Search This Blog

Saturday, 26 April 2008

It Distaff Day

It Distaff Day Cover
It's Distaff's Day and time to get back to work after the holidays. (According to Old English tradition, that is.) From Chambers Book of Days, we have this explanation" the first free day after the twelve by which Christmas was formerly celebrated, the 7th of January was a notable one among our ancestors. They jocularly called it St. Distaff's Dag, or Rock Dag, because by women the rock or distaff was then resumed, or proposed to be so. The duty seems to have been considered a dubious one, and when it was complied with, the ploughmen, who on their part scarcely felt called upon on this day to resume work, made it their sport to set the flax a-burning; in requital of which prank, the maids soused the men from the water-pails.

"Partly work and partly play.

Ye must on Saint Distaff's day;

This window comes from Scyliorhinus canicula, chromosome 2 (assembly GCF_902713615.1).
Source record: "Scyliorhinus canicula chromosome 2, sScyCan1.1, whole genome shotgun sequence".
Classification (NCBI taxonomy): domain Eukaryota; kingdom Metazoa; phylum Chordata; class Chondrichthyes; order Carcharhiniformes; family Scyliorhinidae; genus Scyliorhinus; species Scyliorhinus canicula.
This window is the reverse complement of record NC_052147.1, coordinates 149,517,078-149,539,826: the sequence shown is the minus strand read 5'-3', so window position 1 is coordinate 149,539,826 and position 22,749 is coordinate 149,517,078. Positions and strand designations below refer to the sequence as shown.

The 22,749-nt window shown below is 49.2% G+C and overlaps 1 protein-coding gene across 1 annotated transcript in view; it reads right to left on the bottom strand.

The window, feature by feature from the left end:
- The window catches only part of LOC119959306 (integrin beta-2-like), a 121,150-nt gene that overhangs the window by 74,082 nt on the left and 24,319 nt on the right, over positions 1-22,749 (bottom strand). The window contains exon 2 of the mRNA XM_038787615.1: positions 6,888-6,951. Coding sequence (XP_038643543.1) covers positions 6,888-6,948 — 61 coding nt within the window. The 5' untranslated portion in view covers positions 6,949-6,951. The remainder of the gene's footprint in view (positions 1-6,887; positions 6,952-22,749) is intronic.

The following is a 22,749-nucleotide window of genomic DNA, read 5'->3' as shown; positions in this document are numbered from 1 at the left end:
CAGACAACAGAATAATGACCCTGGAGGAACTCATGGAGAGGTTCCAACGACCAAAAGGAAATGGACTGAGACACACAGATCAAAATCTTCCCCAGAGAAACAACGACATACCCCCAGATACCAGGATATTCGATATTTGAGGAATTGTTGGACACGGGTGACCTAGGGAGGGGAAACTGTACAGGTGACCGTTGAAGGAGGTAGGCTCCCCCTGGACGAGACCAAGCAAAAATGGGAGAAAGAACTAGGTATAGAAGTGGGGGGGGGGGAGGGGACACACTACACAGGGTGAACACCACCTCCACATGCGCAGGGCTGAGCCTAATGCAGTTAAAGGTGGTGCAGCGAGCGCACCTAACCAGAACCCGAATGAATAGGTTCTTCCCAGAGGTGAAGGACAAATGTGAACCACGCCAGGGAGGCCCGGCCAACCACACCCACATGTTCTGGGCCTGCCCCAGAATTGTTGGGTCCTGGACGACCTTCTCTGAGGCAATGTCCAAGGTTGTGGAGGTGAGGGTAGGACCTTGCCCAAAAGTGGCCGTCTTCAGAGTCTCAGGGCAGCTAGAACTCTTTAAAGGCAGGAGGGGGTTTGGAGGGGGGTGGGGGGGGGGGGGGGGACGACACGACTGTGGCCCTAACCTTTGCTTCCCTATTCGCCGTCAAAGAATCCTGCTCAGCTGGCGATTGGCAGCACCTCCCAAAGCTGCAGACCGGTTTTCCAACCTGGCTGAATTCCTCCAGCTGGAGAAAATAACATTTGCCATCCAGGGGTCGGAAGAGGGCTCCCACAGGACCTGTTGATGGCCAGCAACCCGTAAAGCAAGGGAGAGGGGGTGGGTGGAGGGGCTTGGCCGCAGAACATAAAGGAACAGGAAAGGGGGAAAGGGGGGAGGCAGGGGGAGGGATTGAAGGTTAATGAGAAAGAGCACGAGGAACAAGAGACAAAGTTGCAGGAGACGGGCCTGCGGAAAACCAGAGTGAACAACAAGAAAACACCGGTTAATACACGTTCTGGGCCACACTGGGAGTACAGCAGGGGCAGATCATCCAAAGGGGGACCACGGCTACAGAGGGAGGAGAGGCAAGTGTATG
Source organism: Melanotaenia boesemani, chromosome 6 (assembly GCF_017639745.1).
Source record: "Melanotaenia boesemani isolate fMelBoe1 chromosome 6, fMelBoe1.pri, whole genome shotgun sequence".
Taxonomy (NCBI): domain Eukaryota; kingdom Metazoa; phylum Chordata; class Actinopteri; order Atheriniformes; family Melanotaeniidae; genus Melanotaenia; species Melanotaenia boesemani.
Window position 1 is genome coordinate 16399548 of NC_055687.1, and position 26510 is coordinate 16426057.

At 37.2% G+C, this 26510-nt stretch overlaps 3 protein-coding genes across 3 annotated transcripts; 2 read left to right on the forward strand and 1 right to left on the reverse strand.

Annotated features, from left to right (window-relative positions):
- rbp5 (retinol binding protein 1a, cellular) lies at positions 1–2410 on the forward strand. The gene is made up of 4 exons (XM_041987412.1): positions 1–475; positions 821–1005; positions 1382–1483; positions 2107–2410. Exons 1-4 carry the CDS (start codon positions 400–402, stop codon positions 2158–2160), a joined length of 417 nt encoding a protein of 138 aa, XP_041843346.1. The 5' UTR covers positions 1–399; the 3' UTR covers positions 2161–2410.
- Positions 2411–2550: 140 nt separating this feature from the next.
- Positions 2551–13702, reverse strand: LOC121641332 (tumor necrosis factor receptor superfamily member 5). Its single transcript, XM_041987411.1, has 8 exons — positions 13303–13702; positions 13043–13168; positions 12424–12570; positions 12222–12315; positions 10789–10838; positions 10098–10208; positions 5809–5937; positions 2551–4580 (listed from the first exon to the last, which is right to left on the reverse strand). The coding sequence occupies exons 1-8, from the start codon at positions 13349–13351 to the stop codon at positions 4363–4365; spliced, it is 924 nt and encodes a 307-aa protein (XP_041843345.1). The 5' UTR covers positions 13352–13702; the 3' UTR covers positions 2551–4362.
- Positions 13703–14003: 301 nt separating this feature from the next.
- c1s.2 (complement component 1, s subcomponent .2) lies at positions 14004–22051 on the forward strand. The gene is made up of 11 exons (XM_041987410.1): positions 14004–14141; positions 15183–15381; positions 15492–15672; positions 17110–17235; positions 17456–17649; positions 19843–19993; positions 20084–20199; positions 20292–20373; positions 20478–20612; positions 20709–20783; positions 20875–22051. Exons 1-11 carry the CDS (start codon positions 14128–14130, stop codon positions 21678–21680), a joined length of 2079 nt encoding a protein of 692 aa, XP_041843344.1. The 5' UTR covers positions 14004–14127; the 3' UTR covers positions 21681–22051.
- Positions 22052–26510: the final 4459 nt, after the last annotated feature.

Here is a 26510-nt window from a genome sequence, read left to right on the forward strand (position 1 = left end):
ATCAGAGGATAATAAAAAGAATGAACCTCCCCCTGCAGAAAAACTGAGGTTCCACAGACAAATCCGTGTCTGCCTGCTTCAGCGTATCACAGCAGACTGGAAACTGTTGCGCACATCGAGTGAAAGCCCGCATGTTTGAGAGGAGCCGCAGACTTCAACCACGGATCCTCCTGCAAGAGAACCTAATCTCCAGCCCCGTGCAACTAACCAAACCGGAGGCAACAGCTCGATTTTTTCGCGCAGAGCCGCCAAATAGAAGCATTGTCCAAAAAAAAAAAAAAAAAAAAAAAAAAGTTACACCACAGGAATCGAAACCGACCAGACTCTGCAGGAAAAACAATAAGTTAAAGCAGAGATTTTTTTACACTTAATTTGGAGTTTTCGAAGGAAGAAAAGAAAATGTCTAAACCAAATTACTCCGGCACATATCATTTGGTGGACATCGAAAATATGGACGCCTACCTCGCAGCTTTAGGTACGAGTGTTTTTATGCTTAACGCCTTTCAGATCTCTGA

From the plough soon free the team,

Then come home and fother them;

If the maid a spinning goe,

Burn the flax and fire the towe,

Bring in pails of water then

Let the maids bewash the menne;

Give Saint Distaff all the right

Then bid Christmas sports good-night,

And next morrow every one.

To his own vocation."

This is an excellent day for spells involving sewing, weaving, mending, and also for practical jokes and family fun.

Books in PDF format to read:

Lil Bow Wow - What Is A Warlock
Aleister Crowley - White Stains
Gerald Gardner - Witchcraft Today

Tags: candle magic magical  sacred time  beginning basics  purifying your house  ride witchcraft  reference beginner wicca  story imbolc  weird ways witchcraft  book pleasure illustrated  superstitions witchcraft version  kybalion ancient egypt